Kristen King / Contributing Writer
In a few short hours, FIU fundraised $115,003.73 in its joint effort with Relay for Life for the battle against cancer.
FIU joined this initiative for the 12th time this past Friday night to help those within the community who have and are going up against this disease.
From 6 p.m. on Friday night to 6 a.m. on Saturday morning, friends and families of those affected by cancer joined the student body and take part in the festivities meant to place a spotlight on cancer.
Taking place at the Ryder Business Loop, the event consisted of tents that were occupied by multiple clubs and organizations from both MMC and BBC. Among these tents were items and activities such as archery, dunk tanks and face painting that were used to fundraise for the cause.
Amanda Valbuena, decorations chair for Relay for Life, was extremely proud of the way FIU stepped up to be an advocate for the fight on cancer.
“I think it is important that FIU raises money and awareness for cancer because it brings a lot of closure for people sometimes. It’s a disease that affects almost everybody,” said Valbuena.
According to Valbuena, FIU sits in the top six partnerships for Relay for Life in the nation and has continued to fare strongly through each year.
Aside from the monetary efforts, there were two other ways that aided in bringing awareness during the weekend’s event.
Golden Touch Haircuts and Shaves, the barbershop found in the Graham Center, lent their services by providing haircuts to those willing to donate hair for wigs for cancer patients.
Men and women left with either shaved heads or hair eight inches shorter. The hair cutting lasted throughout the night with more people finding the courage to give up something they loved for someone else in need.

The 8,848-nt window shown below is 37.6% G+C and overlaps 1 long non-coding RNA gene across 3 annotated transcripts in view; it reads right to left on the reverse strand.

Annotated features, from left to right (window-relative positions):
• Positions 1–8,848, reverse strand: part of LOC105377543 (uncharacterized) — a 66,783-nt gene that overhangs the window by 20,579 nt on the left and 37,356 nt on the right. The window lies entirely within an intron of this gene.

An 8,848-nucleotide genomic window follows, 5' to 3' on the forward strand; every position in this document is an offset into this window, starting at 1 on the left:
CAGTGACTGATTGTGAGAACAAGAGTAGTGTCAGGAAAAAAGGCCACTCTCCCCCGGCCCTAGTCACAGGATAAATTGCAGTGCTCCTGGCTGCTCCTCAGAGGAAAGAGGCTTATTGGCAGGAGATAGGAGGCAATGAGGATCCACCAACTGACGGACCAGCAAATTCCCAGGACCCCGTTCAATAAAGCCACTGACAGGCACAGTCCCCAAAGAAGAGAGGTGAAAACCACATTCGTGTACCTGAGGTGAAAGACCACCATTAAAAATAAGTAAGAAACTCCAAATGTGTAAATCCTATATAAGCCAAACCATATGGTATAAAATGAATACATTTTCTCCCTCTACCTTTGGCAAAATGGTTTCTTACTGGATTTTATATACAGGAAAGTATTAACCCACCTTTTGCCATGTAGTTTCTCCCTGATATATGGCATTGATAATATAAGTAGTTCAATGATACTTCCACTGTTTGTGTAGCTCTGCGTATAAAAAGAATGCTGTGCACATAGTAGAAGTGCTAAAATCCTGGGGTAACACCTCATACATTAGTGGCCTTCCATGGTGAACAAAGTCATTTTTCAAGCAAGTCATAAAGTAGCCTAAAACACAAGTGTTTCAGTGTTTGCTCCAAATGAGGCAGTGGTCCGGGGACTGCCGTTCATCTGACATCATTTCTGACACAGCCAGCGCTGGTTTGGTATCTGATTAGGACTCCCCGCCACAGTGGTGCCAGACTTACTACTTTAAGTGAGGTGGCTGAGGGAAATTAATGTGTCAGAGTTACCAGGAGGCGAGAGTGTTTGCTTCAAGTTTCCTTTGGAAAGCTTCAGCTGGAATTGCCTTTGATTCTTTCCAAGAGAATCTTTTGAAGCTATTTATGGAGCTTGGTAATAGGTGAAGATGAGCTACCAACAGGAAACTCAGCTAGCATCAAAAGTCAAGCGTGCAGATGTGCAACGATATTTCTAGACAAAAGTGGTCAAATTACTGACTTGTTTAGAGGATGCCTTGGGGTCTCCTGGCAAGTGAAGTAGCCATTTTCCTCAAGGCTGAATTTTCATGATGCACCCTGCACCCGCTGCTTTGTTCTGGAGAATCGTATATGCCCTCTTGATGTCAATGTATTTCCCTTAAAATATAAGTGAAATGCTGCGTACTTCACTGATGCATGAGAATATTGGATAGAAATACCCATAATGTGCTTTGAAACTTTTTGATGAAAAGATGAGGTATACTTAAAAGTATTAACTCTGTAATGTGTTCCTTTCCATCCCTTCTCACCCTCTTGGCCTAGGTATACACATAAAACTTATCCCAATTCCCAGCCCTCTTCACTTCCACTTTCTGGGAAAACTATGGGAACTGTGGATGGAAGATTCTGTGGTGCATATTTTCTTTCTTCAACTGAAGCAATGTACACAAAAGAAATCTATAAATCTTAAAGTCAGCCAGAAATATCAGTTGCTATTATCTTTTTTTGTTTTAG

Natalia Quintero-Riestra, a member of Alpha Psi Omega, said that she wouldn’t have done something as daring as cutting off her hair in the past.
“I donated my hair tonight and I normally wouldn’t do that, but because it’s for Relay for Life I had no problem whatsoever,” Quintero-Riestra said. “It helps people and that’s what I love doing.”
Close to 10:45 p.m., the tents were told to cease all activity in preparation for the Luminaria Ceremony. The lights were dimmed, the music stopped playing and the members of the Relay for Life board began placing lights in each luminaria.
On every luminaria were names and decorations that represented cancer survivors and those who have lost their lives to cancer.
Over hundreds of luminarias circled around the loop, with at least two people standing in front of each one.
On the main stage, a moment of silence was requested and the once upbeat crowd soon fell quiet in remembrance of those fallen and in respect of surviving cancer patients.
Some people were crying. Some people were smiling.
The event came to a close on Saturday morning, but that didn’t mean that FIU’s efforts came to a halt. In fact, there were already talks concerning next year’s possible event from excited students.
Jackie Abru, an FIU student, said that he hopes FIU starts planning the event now.
“I love coming to events like this, especially since this one is so important to a lot of people. It makes everyone feel like they’re not alone in this process,” said Abru.
[Photo by Selene Basile/The Beacon]